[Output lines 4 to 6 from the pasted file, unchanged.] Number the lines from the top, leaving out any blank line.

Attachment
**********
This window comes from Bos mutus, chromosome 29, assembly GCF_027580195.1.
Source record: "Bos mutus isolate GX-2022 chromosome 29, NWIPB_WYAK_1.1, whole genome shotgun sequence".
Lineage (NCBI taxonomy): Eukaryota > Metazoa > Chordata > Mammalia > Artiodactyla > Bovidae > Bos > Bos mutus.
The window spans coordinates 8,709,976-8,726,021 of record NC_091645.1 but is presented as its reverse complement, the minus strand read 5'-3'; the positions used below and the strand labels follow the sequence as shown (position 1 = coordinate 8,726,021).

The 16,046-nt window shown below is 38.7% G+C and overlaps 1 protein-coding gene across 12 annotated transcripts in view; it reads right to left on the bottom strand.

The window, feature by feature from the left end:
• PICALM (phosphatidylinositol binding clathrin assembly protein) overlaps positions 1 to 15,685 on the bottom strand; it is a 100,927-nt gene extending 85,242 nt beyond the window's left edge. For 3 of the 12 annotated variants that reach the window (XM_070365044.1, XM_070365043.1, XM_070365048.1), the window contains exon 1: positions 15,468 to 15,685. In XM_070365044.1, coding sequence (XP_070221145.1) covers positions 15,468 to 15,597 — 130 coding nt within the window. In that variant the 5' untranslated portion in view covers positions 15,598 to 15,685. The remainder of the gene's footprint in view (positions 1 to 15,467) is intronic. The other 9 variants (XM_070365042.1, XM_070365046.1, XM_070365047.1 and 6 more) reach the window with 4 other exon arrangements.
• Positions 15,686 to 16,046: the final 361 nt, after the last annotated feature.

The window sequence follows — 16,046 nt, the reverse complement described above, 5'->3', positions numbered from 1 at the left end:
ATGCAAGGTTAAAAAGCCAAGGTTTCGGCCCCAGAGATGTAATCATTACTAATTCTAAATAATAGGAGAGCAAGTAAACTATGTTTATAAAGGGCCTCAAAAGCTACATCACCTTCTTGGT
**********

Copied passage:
The window spans coordinates 8,709,976-8,726,021 of record NC_091645.1 but is presented as its reverse complement, the minus strand read 5'-3'; the positions used below and the strand labels follow the sequence as shown (position 1 = coordinate 8,726,021).

The 16,046-nt window shown below is 38.7% G+C and overlaps 1 protein-coding gene across 12 annotated transcripts in view; it reads right to left on the bottom strand.

The window, feature by feature from the left end: